How does the tunnel symbolize fear in "The Signal-Man" by Charles Dickens?

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The tunnel represents the fears of both the narrator and the signalman. Because the story is told by the first person narrator, the reader must accept the narrator’s version of events. That is, we are encouraged to believe that the narrator actually saw this person who tells them of apparitions.

The tunnel, with its other side invisible, represents the unknown, which inspires fear in many people. Though it may represent general fear, in this instance the tunnel might symbolize fear of the future or modernity specifically: the train was then a modern conveyance, so traveling on it symbolized confidence in the technology that was the wave of the future.

The tunnel further symbolizes fear of imprisonment, as it is compared to a “great dungeon.” The interior space of the tunnel, although technically open at both ends, is compared to an enclosed space, which can indicate the narrator's fear of being confined by an unnamed force. The logical extension would be fear of death, where the tunnel is like a coffin and/or grave.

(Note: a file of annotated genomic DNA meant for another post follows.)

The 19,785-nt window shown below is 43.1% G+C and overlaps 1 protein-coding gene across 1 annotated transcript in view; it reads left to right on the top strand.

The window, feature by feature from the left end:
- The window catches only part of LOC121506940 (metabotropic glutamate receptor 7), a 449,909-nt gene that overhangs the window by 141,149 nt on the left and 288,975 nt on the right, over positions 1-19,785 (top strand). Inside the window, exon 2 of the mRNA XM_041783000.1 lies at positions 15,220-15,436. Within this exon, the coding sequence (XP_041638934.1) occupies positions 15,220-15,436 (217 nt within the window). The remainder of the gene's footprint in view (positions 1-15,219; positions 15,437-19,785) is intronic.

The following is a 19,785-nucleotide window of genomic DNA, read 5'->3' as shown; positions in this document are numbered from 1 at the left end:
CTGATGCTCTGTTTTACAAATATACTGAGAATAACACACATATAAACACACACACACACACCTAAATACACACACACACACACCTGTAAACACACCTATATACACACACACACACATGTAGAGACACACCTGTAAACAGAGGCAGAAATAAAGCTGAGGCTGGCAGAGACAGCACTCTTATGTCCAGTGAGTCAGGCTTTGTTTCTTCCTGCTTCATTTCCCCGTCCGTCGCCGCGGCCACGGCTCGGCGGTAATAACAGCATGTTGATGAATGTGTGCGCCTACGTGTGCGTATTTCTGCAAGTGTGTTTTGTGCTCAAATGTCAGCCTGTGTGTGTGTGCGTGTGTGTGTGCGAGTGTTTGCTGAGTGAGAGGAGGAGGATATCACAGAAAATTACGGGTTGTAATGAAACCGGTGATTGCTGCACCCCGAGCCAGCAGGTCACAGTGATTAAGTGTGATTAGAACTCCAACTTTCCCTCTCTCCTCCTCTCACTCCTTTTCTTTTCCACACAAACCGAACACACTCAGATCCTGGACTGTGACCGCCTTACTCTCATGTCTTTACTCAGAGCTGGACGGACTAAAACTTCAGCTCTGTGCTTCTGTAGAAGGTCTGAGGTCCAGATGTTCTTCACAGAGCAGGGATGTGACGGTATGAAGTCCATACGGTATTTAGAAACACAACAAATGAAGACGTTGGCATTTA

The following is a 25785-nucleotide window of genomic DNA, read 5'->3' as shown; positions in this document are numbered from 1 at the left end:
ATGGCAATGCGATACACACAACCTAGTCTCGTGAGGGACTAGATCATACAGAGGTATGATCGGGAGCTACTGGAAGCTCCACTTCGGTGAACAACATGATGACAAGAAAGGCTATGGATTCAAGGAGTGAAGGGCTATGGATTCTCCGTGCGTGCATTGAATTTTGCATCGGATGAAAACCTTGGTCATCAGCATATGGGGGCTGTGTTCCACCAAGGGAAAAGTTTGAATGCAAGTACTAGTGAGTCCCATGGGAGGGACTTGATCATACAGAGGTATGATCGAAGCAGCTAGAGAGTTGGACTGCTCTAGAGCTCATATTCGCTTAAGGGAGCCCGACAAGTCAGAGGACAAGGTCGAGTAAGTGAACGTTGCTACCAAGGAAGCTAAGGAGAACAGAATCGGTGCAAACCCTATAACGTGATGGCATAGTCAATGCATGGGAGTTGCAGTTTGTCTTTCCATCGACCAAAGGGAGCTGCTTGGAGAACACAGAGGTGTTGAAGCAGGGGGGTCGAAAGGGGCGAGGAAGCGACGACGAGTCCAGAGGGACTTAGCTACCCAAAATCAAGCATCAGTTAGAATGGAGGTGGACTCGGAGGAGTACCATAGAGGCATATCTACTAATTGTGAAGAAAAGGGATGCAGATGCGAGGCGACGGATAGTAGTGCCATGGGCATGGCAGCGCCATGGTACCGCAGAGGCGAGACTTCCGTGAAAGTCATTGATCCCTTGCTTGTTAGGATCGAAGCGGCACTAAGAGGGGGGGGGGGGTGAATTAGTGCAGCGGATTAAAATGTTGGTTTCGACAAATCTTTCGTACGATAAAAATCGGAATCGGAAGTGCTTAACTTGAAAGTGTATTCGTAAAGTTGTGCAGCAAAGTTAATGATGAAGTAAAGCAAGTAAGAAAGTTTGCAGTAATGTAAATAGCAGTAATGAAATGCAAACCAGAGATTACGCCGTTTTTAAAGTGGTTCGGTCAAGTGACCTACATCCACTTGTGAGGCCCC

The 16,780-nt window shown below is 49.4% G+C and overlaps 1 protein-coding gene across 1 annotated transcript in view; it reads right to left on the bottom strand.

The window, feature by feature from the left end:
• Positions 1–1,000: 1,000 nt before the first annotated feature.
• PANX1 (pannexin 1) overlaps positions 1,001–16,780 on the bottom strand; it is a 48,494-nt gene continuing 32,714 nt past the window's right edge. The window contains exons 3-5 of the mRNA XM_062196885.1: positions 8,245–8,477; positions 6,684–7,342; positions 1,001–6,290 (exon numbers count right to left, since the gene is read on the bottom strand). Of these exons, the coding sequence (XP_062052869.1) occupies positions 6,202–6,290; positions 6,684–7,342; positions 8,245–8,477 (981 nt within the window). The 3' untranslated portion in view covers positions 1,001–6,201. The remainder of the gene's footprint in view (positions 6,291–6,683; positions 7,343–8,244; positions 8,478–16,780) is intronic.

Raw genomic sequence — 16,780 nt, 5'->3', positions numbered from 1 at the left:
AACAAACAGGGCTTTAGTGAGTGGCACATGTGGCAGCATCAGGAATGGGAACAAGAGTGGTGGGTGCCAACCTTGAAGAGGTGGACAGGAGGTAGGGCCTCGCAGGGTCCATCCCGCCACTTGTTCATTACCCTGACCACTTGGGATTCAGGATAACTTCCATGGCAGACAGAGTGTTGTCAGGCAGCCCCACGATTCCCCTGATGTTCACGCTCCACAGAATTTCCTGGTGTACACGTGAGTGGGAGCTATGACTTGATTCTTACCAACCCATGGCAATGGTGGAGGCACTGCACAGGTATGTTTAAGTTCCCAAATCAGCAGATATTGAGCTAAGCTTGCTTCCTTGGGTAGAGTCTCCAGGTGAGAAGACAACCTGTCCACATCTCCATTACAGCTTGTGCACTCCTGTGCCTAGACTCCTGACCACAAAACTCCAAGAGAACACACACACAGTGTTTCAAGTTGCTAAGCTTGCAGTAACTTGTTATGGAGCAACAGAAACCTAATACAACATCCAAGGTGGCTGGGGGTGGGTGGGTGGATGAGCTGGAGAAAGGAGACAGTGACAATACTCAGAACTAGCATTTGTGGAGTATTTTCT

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The tunnel represents people's fear as it is dark and foreboding--"a great dungeon." Also, the tunnel is crooked so that one cannot see through it to the end, and the entrance is dark and gloomy with a "barbarous, depressing, and forbidding air." 

Certainly, there is something of the Gothic about this dismal tunnel that is placed in an isolated, "lonesome post" and is so shaded from the sun that it has an "earthy, deadly smell." Such a dark, dismal, and damp channel as this lone tunnel easily can prompt a person's fears of the unknown; additionally, the signalman himself is a rather daunting figure to the narrator:

The monstrous thought came into my mind, as I perused the fixed eyes and the saturnine face, that this was a spirit, not a man.

Such a shadowed, lonesome, and damp place as this tunnel and a signalman who has an "inexplicable air upon him" truly generate a representation of people's fears of the mysterious and the threatening unknown which can profoundly disturb the isolated imagination. 




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